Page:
In The Affordances of Social Media Platforms The authors go through the history of the concept of affordance. They start from its roots in the field of ecological psychology with Gibson who first coined the term to describe how natural features of an environment afford different things to different species. For one species a tree branch affords climbing, to another it affords material for building a dam, while for humans it affords fuel for fire. Then they go on to Norman who appropriated the term to describe how objects are designed. Norman used affordance to describe how designers use formal properties of an object to communicate how it should be used. From their they investigate a variety of different affordances to show the wide range of ways affordance is conceptualized. This gives the reader a firm understanding of affordances which allows the authors to then expand the concept for use in specifically describing socio-technological environments. The context they provide earlier allows the reader to become familiar with the concept of affordance, then they draw on that familiarity to argue that using affordances effectively in the socio-technological context requires a platform-sensitive framework, where platform-sensitivity acknowledges that the unique ways a platform connects its various stakeholders further complicates how it can be described with affordances.
Response and Impact on My Thesis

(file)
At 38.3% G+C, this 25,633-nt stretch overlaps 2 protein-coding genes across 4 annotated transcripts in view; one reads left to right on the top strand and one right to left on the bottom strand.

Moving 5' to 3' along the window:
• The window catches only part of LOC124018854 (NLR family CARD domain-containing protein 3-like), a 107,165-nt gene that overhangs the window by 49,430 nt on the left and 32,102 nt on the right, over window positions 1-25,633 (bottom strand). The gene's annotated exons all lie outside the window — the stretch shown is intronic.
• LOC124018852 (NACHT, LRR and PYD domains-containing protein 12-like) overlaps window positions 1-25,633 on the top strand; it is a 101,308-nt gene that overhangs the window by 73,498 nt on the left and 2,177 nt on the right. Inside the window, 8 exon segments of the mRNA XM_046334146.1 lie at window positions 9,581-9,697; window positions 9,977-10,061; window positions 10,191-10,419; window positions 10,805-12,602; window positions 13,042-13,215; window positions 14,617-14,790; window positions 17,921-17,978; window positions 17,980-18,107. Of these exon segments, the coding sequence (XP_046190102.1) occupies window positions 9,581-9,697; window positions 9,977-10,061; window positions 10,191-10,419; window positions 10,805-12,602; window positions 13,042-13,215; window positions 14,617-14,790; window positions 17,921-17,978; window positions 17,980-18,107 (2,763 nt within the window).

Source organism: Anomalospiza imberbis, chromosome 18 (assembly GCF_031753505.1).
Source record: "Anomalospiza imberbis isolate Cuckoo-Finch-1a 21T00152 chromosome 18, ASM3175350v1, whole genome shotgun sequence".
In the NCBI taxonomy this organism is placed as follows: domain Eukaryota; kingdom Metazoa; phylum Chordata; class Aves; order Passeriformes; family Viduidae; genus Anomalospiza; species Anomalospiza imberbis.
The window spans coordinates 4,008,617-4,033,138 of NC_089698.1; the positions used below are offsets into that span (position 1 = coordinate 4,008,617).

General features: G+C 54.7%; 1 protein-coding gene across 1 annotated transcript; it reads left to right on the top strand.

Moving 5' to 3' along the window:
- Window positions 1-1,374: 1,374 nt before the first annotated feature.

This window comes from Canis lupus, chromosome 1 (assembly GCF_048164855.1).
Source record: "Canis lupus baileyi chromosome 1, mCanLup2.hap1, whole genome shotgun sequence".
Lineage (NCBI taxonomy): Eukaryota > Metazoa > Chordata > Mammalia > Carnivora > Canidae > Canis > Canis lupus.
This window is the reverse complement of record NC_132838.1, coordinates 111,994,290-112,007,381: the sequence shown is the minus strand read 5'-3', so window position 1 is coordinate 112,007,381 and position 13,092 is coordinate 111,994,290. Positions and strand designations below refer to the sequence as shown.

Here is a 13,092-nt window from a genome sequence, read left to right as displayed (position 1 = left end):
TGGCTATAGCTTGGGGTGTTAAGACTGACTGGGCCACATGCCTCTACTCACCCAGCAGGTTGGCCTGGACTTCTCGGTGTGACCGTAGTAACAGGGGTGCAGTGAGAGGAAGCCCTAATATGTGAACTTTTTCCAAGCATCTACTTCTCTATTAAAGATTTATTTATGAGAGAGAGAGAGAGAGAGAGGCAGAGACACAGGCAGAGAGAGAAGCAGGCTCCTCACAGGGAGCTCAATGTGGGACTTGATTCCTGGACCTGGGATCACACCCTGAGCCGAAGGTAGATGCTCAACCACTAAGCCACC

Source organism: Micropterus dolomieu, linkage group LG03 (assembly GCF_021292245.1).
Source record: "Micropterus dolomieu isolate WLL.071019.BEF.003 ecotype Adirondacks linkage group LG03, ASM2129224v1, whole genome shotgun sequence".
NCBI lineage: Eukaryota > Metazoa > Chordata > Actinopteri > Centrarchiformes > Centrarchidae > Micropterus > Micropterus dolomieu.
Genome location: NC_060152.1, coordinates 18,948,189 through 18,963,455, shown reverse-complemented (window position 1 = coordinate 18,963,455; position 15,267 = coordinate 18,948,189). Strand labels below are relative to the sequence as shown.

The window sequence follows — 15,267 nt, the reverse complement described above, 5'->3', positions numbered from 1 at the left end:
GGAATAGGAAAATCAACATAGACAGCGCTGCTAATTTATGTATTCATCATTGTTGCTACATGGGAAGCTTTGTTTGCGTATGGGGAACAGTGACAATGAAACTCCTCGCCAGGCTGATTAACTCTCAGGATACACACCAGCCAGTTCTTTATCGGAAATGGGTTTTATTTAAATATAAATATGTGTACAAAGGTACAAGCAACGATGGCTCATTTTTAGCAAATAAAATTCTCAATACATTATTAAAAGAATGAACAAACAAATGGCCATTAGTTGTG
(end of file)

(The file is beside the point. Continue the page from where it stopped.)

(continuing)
I found language, terminologies, and concepts that make it easier for me to talk about the area I am studying and using them will make it easier for me to locate more material in this area. From this reading I discovered social media studies, imagined and vernacular affordances, low level affordances, and a methodology for analyzing websites called discursive interface analysis. A concept which I found useful was understanding a social media’s features as communicative actors, which rely on mutual understanding of the symbols and metaphor being used.
I am considering employing the discursive interface analysis methodology “which takes a site’s affordances as a starting point in order to analyse how they produce and make visible particular norms of use,” (Bucher, Taina, and Anne Helmond 18). I am interested in using the methodology to analyze websites that have features I want to incorporate into my concepts.
I was excited to discover imagined and vernacular affordances as I have been trying to describe such a concept but lacked the language. Imagined affordances describes how users may not be constrained to a particular way of using a platform but conform their behaviour to fit the culture that has already been established on it. So although Linkedin and Facebook have very similar affordances users imagine that Facebook affords connecting with friends and that Linkedin affords connecting with colleagues.
There were also arguments in the reading that I disagree with or felt were not fully defined. The authors proposed that algorithms are non-human agents which I disagree with. I believe algorithms are human agents in that they are designed by humans with a specific purpose. There was an area of the paper which flip things around to argue that platforms rely on their users as an affordance, not just affording actions to its users. While I understood the idea I felt it was poorly defined and left a lot of room for misinterpretation.
They do not give a definition of socio-technological environments, however in their paper they use the term to refer to websites, and social media platforms such as Twitter, Facebook and Linkedin.